Sorry if I just told you nothing you didn't already know.  Most folks just don't know how to do this stuff (reading drawings, scaling when necessary, etc).  I was an engineer by profession, so it comes easy to me.

Share this post


Link to post
Share on other sites

Jay you certainly get around the parts catalog better than me! I might do better to pay more attention to what I have here in my subscription. Thanks. I'm building up my methods year over year and would say my research  skills (and then translation)  might need the most work. I've made progress over the years on this but it remains my challenge. 

Share this post


Link to post
Share on other sites
Posted (edited)

Jim - as you are probably aware, having access to manufacturer engineering drawings is a blessing and also a curse.  If the modeler can exercise some restraint and work within his/her means, then it's a total blessing.  If not (that's me BTW), it turns into a recurring nightmare of sorts, where one constantly pushes the envelope WRT how much detail he/she can cram into the modeling effort.   Makes for years-long projects, bad eye sight, and bad back.  Also bouts of frustration and anxiety.  But also immense satisfaction watching a detail come true that nobody else has done. 

 

As for finding drawings, without a good drawing tree (ACL have them but not good ones), one can do two things:

 

1.  Try to find your part in the the parts catalog.  The table of contents is good, and consistent among models (gov't must have specified how they should be done).  Just about every part is there including gov't supplied items like engine, LG, electrical boxes, radios, etc.  Each figure has a table with a list of the parts.  Once you have a part number, then use the search block to find that part number, and poof!  it shows up on your screen.  

 

2.  Once you have a part number, you can make your way upstream to find the "top" drawing.  It doesn't matter which part; you can get to it.  Each drawing has a next higher assembly block near the title at the right hand lower corner of the drawing sheet.  Hopefully it can be read.  Once you pull up the next higher assembly, keep doing that until you can go no further.  For instance, Seat Installation is drawing 57009.  I see its NHA is 57001 (located right above the title block).  This is "Furnishings Install.", and a very interesting drawing with ALOT of stuff.  Anything you see of interest, just read off the part number and look up the drawing.  Similarly, the NHA of 57001 is 53000, which is "Airplane Final Assembly", which is the top drawing for F8F.  In the list of material, you will see all the major high level components (wing, fuselage, LG, Furnishings, Hydraulics, Electrical, Power Plant, etc.).  That top drawing can get you anywhere you want to go.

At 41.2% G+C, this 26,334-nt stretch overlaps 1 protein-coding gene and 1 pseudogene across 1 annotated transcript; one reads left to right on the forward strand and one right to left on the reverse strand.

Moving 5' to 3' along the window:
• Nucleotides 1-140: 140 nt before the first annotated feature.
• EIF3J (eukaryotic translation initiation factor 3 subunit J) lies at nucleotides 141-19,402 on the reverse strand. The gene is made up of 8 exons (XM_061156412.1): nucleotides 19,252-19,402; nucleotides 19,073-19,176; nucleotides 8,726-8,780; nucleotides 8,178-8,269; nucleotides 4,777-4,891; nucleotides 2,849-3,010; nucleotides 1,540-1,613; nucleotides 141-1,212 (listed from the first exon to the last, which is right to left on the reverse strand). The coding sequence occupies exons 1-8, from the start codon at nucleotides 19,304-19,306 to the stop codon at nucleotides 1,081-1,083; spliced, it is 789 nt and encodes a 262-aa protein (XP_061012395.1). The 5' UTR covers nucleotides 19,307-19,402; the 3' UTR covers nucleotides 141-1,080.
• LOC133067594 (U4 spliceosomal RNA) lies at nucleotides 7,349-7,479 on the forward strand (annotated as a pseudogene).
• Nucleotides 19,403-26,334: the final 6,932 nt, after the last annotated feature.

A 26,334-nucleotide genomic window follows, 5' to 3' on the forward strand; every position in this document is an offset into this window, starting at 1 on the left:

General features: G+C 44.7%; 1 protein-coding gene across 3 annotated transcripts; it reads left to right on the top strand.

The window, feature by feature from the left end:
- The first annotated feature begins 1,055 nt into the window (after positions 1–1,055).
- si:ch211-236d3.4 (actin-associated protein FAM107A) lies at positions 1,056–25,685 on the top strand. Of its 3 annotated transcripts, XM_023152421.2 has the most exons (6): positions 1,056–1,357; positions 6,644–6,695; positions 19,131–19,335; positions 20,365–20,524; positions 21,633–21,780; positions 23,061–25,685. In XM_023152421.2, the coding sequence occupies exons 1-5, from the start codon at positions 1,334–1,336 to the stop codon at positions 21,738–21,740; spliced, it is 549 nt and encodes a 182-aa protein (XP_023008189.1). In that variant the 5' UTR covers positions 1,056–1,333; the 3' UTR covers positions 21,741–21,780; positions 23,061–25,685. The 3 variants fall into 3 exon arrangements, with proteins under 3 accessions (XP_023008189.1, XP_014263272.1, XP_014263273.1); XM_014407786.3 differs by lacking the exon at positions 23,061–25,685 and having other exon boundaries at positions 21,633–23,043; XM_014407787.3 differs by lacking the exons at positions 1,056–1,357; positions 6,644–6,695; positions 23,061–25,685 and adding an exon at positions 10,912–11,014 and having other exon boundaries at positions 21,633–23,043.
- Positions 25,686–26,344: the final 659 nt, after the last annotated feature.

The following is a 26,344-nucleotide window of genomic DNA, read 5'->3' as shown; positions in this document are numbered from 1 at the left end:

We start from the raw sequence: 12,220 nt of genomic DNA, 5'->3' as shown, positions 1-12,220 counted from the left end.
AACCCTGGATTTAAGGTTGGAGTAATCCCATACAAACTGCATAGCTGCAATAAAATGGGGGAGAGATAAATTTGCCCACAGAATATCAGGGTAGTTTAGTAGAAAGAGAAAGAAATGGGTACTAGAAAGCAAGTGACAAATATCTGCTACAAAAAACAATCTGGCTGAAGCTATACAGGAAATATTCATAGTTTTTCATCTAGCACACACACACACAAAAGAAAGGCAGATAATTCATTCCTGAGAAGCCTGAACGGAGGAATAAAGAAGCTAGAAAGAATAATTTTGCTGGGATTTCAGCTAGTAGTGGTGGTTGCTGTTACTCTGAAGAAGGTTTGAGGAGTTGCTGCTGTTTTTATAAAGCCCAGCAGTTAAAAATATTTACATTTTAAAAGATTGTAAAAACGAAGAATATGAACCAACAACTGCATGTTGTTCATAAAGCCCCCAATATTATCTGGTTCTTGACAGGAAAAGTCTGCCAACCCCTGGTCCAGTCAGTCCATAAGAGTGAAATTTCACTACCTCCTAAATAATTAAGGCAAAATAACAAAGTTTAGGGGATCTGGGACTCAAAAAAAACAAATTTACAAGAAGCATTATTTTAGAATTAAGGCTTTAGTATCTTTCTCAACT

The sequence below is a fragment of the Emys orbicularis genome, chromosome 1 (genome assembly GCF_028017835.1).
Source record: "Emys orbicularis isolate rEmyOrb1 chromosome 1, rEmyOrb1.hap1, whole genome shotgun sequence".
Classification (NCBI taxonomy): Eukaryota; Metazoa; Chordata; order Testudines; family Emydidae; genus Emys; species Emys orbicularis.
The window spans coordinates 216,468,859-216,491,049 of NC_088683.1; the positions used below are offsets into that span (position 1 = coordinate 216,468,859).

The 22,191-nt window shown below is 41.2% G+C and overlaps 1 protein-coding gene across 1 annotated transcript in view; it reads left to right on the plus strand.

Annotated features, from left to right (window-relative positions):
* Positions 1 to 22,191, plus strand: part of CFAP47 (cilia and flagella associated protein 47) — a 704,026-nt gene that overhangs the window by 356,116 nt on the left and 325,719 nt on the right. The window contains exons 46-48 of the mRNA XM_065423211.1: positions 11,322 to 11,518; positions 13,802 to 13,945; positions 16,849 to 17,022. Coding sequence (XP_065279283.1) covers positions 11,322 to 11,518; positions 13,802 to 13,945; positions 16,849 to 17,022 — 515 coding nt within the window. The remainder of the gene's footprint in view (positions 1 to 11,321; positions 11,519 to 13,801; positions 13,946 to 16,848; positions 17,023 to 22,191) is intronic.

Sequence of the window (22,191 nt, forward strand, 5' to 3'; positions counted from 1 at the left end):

Use a combination of both methods and there should be nothing you cannot find, as long as ACL provides the drawing and the drawing is sufficient quality such that it can be read, and as long as Grumman designed the part.  You won't find R-2800 details in there; just the installation level drawing for the engine (Grumman obviously was supplied the R-2800 already built by P&W).  Same goes for landing gear etc.  But some of the installation level drawings provide enough detail in their views where you can make some pretty good guesses on part configuration and dimensions.  Certainly better than revell! 

 

BTW - if you have not seen LG installation 54700, you are in for a treat. 

Edited by JayW

Share this post


Link to post
Share on other sites

Yes. It does seem once you have the part number, a search on it yields all kinds of great drawings. Regarding the blessing and the curse, yes, one does have to mentally manage the burden of detail. Sometimes being dumb about something can be very convenient. "I know nothing" worked great for old Sergeant Shultz even when he did know something.

Share this post


Link to post
Share on other sites

Great work!

My late father always used to regale me with tails of his time in the USN.....................I loved his story about when he was a mechanic, and during training on land, he used to hear the wildcat pilots grumble about the P-51 pilots from a nearby Army base giving them the "business" buy flying up along side of clean Wildcats, and dropping the gear and partially dropping the flaps then throttling up, pulling away and lifting the gear and flaps, laughing all the way.

 

Then when his squadron got Bearcats, the guys would pull up long side clean P-51s and drop their gear and partially drop the flaps, and accelerate away with the gear down, and slowly pulling the gear and flaps up as they pulled out ahead and away from the 51s................

It always amused me as a kid, and still does to this day.